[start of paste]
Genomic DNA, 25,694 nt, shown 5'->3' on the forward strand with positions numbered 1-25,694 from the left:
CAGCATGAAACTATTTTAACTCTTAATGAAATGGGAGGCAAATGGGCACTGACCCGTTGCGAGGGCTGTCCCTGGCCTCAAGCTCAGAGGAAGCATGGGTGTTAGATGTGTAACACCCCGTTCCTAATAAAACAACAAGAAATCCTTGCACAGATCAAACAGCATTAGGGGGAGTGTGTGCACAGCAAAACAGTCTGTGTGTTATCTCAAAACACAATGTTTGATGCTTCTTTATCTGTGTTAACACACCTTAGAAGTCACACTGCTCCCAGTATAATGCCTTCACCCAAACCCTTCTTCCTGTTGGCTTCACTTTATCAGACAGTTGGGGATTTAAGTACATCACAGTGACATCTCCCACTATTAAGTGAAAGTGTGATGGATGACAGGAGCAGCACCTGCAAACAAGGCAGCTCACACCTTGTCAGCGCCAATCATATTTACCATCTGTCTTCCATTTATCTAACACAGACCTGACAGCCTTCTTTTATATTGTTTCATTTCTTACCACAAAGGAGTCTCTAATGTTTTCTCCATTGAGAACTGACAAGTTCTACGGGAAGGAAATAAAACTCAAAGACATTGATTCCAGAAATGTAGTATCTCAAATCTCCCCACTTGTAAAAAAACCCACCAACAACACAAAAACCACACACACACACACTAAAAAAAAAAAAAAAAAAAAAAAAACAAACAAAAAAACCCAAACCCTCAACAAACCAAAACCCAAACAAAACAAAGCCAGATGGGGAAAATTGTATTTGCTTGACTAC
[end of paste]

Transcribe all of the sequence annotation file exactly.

Genomic DNA, 25,694 nt, shown 5'->3' on the forward strand with positions numbered 1-25,694 from the left:
CAGCATGAAACTATTTTAACTCTTAATGAAATGGGAGGCAAATGGGCACTGACCCGTTGCGAGGGCTGTCCCTGGCCTCAAGCTCAGAGGAAGCATGGGTGTTAGATGTGTAACACCCCGTTCCTAATAAAACAACAAGAAATCCTTGCACAGATCAAACAGCATTAGGGGGAGTGTGTGCACAGCAAAACAGTCTGTGTGTTATCTCAAAACACAATGTTTGATGCTTCTTTATCTGTGTTAACACACCTTAGAAGTCACACTGCTCCCAGTATAATGCCTTCACCCAAACCCTTCTTCCTGTTGGCTTCACTTTATCAGACAGTTGGGGATTTAAGTACATCACAGTGACATCTCCCACTATTAAGTGAAAGTGTGATGGATGACAGGAGCAGCACCTGCAAACAAGGCAGCTCACACCTTGTCAGCGCCAATCATATTTACCATCTGTCTTCCATTTATCTAACACAGACCTGACAGCCTTCTTTTATATTGTTTCATTTCTTACCACAAAGGAGTCTCTAATGTTTTCTCCATTGAGAACTGACAAGTTCTACGGGAAGGAAATAAAACTCAAAGACATTGATTCCAGAAATGTAGTATCTCAAATCTCCCCACTTGTAAAAAAACCCACCAACAACACAAAAACCACACACACACACACTAAAAAAAAAAAAAAAAAAAAAAAAACAAACAAAAAAACCCAAACCCTCAACAAACCAAAACCCAAACAAAACAAAGCCAGATGGGGAAAATTGTATTTGCTTGACTAC